You are here
FDA Approves Keytruda for First-Line Treatment of Metastatic Lung Cancer
The FDA has cleared pembrolizumab (Keytruda, Merck), an anti-programmed death receptor-1 (PD-1) therapy, for the first-line treatment of certain patients with metastatic non–small-cell lung cancer (NSCLC).
The new indication applies to patients whose tumors have high programmed death ligand-1 (PD-L1) expression (i.e., a tumor proportion score [TPS] of 50% or more), as determined by an FDA-approved test, with no EGFR or ALK genomic tumor aberrations. With this indication, pembrolizumab is the only anti-PD-1 therapy to be approved in the first-line treatment setting for these patients.
In addition, the FDA approved a labeling update to include data from the KEYNOTE-010 trial in the second-line or greater treatment setting for patients with metastatic NSCLC whose tumors express PD-L1 (TPS of 1% or more), as determined by an FDA-approved test, with disease progression on or after platinum-containing chemotherapy. Patients with EGFR or ALK genomic tumor aberrations should have disease progression on FDA-approved therapy for these aberrations before receiving pembrolizumab.
In metastatic NSCLC, pembrolizumab is approved for use at a fixed dose of 200 mg every three weeks until disease progression or unacceptable toxicity occurs, or up to 24 months in patients without disease progression.
The FDA’s approval of pembrolizumab as a first-line treatment for certain NSCLC patients was based on data from KEYNOTE-024, a phase 3, randomized, open-label study that compared pembrolizumab monotherapy with standard-of-care (SOC) platinum-containing chemotherapy for the treatment of patients with both squamous (18%) and nonsquamous (82%) metastatic NSCLC. The study enrolled patients who had not received systemic chemotherapy treatment for their metastatic disease and whose tumors had high PD-L1 expression (TPS of 50% or more) with no EGFR or ALK aberrations.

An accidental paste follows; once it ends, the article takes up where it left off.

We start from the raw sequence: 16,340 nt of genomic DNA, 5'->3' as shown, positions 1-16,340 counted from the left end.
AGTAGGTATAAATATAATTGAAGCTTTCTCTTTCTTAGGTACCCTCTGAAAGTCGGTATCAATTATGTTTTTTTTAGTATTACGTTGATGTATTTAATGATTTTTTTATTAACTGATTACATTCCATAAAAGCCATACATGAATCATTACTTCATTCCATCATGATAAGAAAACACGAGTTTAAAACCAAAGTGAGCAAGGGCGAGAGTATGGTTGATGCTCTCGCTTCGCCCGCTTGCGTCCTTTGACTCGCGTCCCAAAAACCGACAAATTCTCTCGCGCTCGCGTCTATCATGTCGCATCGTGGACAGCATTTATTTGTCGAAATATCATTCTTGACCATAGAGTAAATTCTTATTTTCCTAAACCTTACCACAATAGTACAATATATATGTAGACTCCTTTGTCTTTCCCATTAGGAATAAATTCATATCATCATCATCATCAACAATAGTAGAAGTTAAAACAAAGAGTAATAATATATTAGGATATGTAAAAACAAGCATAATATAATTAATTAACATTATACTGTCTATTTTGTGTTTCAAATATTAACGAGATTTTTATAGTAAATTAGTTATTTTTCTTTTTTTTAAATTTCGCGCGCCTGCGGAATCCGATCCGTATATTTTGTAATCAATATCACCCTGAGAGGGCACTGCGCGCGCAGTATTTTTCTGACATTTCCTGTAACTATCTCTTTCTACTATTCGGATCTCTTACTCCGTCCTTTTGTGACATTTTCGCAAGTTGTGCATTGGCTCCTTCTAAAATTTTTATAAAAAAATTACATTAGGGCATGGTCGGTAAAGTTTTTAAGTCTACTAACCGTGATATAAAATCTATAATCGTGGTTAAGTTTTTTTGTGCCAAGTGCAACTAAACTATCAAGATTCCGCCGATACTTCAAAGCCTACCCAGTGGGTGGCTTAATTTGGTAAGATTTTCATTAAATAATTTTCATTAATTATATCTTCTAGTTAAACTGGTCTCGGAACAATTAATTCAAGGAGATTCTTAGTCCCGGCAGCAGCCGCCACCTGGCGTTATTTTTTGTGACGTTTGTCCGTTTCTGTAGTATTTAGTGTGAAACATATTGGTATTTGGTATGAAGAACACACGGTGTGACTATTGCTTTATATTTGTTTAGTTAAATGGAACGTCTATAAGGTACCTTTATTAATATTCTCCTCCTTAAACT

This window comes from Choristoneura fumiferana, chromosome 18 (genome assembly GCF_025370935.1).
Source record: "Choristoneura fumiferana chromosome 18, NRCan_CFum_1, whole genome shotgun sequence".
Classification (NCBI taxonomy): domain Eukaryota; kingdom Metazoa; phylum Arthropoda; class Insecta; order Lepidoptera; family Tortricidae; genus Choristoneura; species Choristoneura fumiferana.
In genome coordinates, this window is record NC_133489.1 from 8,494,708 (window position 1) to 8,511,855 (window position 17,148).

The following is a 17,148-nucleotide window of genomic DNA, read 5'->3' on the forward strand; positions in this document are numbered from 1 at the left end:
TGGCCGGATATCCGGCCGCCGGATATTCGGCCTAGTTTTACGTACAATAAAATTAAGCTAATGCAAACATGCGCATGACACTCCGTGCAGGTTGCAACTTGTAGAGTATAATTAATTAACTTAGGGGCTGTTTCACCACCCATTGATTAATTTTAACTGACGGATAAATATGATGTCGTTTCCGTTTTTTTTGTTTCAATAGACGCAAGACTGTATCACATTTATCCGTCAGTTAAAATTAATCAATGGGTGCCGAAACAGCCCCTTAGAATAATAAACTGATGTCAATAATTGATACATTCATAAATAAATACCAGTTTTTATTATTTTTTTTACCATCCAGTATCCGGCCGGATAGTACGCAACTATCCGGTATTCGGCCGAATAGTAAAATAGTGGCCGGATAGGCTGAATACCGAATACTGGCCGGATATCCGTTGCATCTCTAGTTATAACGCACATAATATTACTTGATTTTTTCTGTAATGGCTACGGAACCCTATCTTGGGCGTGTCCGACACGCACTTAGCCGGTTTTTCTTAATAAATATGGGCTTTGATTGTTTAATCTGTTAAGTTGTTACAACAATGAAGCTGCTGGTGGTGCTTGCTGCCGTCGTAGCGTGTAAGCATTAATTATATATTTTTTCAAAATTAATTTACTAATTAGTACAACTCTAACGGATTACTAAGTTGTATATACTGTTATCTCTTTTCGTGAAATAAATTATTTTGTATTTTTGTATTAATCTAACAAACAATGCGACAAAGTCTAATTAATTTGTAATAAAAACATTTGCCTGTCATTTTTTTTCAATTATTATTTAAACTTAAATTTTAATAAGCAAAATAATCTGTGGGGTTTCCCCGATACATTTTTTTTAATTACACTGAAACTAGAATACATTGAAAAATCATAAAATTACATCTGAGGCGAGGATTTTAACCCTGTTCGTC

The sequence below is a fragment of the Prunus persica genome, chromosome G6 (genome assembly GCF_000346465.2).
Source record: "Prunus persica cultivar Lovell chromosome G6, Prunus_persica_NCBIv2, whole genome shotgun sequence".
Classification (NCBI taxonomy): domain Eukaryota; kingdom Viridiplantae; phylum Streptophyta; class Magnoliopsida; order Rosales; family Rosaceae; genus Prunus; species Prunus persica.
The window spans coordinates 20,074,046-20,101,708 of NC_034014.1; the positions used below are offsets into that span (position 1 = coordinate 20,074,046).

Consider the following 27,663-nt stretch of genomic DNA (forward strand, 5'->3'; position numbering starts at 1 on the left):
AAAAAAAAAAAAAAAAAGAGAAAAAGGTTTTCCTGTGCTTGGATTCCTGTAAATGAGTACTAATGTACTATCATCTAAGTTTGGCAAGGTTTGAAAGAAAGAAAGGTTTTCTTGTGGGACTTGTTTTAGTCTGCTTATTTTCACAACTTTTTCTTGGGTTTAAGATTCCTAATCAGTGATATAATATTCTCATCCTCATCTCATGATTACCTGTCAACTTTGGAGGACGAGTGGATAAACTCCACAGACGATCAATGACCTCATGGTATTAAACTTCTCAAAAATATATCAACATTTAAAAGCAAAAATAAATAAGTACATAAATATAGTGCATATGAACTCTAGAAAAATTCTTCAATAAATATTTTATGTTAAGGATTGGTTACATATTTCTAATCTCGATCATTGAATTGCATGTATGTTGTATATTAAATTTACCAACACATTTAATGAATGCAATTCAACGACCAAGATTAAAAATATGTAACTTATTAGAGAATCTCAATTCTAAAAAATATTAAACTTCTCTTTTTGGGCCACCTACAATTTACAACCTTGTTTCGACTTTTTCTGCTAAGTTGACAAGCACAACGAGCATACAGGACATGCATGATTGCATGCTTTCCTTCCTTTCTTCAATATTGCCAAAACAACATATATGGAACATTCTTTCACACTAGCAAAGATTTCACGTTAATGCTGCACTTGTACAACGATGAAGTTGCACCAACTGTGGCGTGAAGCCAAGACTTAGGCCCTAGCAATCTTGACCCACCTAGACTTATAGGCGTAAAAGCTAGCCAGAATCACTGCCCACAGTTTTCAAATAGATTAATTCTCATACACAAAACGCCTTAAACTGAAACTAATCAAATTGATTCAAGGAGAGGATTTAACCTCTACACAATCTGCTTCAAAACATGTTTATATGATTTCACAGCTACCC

KEYNOTE-024 randomly assigned 305 patients to receive pembrolizumab (200 mg every three weeks) or the investigator’s choice of SOC platinum-based chemotherapy (pemetrexed plus carboplatin; pemetrexed plus cisplatin; gemcitabine plus cisplatin; gemcitabine plus carboplatin; or paclitaxel plus carboplatin). Pemetrexed maintenance therapy was permitted for patients with nonsquamous histologies. The study’s primary endpoint was progression-free survival (PFS); additional efficacy outcome measures included overall survival (OS).
Based on interim data indicating that pembrolizumab was superior to chemotherapy for both PFS and OS, the trial was stopped early in June 2016 to give patients still on chemotherapy the opportunity to receive pembrolizumab.
The results demonstrated that pembrolizumab reduced the risk of disease progression or death by 50% compared with chemotherapy (hazard ratio [HR], 0.50; P < 0.001). In addition, treatment with pembrolizumab resulted in a 40% reduction in the risk of death compared with chemotherapy (HR, 0.60; P = 0.005).
Source: Merck; October 24, 2016.